The Gross Domestic Product (GDP) for a country is a total market value of all domestically produced goods and services. The GDP growth rate indicates the current growth trend of the economy. When calculating GDP growth rates, the U.S. Bureau of Economic Analysis uses real GDP, which equalizes the actual figures to filter out the effects of inflation. Using real GDP allows you to compare previous years without inflation affecting the results.
Look up the real GDP for two consecutive years. These figures are found on the U.S. Department of Commerce Bureau of Economic Analysis' website.
Subtract the first year's real GDP from the second year's GDP. As an example, the real GDP in the U.S. for 2009 and 2010 were $12.7 trillion and $13.1 trillion, respectively. Subtracting the 2009 figure from the 2010 figure results in a difference of $384.9 billion.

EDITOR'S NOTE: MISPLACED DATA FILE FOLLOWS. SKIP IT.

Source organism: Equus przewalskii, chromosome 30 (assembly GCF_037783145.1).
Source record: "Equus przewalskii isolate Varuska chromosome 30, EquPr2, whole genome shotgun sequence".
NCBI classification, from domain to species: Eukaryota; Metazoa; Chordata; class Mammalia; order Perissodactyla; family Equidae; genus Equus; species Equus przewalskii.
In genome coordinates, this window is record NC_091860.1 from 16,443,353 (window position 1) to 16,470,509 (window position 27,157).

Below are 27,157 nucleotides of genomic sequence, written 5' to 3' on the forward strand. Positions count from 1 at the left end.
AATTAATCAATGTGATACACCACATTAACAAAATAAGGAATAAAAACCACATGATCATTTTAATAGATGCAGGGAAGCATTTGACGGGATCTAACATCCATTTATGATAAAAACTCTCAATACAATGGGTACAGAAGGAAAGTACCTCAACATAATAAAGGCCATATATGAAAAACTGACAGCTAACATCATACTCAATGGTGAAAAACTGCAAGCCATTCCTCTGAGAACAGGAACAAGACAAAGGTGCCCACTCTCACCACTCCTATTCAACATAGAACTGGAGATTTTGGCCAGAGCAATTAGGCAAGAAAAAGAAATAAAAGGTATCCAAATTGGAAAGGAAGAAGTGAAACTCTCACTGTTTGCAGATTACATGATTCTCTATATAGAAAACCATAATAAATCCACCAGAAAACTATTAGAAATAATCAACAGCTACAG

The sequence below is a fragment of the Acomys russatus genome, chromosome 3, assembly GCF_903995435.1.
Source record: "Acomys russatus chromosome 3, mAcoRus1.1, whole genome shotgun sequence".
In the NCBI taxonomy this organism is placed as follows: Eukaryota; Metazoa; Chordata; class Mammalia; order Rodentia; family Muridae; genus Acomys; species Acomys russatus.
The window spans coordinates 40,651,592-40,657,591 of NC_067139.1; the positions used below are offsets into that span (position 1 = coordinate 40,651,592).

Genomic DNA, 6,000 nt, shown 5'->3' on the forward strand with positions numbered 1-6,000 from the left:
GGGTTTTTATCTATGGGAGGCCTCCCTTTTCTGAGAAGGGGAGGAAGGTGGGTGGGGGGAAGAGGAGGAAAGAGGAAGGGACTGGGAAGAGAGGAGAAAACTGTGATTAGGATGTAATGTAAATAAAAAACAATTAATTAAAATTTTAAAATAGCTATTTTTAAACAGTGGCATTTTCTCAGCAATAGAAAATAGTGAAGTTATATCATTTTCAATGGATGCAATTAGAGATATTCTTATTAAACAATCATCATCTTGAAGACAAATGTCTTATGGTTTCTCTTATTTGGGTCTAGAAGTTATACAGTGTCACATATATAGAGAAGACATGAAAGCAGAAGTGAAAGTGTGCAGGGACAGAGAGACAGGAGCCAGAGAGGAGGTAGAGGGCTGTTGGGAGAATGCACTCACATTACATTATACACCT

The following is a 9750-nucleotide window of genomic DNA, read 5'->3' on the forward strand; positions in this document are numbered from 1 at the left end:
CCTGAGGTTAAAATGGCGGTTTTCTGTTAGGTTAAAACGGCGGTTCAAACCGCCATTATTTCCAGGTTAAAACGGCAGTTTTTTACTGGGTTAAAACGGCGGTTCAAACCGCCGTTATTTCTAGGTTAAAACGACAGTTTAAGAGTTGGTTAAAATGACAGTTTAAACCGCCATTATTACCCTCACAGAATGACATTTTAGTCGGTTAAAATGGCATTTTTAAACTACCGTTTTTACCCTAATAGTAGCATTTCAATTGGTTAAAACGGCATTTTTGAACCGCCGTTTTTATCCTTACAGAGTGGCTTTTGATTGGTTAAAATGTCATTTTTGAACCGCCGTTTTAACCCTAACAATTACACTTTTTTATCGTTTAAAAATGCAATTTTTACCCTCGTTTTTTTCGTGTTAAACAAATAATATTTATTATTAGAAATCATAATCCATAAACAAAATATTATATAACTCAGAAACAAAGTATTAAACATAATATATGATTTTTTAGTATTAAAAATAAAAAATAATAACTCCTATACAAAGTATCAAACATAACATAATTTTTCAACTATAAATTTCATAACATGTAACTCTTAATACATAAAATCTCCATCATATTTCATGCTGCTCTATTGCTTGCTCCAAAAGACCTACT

Divide this difference by the first year's read GDP. In the example, you would divide $354.9 billion by $12.7 trillion, which gives you an annual growth rate of 0.030, or 3 percent.
C. Taylor embarked on a professional writing career in 2009 and frequently writes about technology, science, business, finance, martial arts and the great outdoors. He writes for both online and offline publications, including the Journal of Asian Martial Arts, Samsung, Radio Shack, Motley Fool, Chron, Synonym and more. He received a Master of Science degree in wildlife biology from Clemson University and a Bachelor of Arts in biological sciences at College of Charleston. He also holds minors in statistics, physics and visual arts.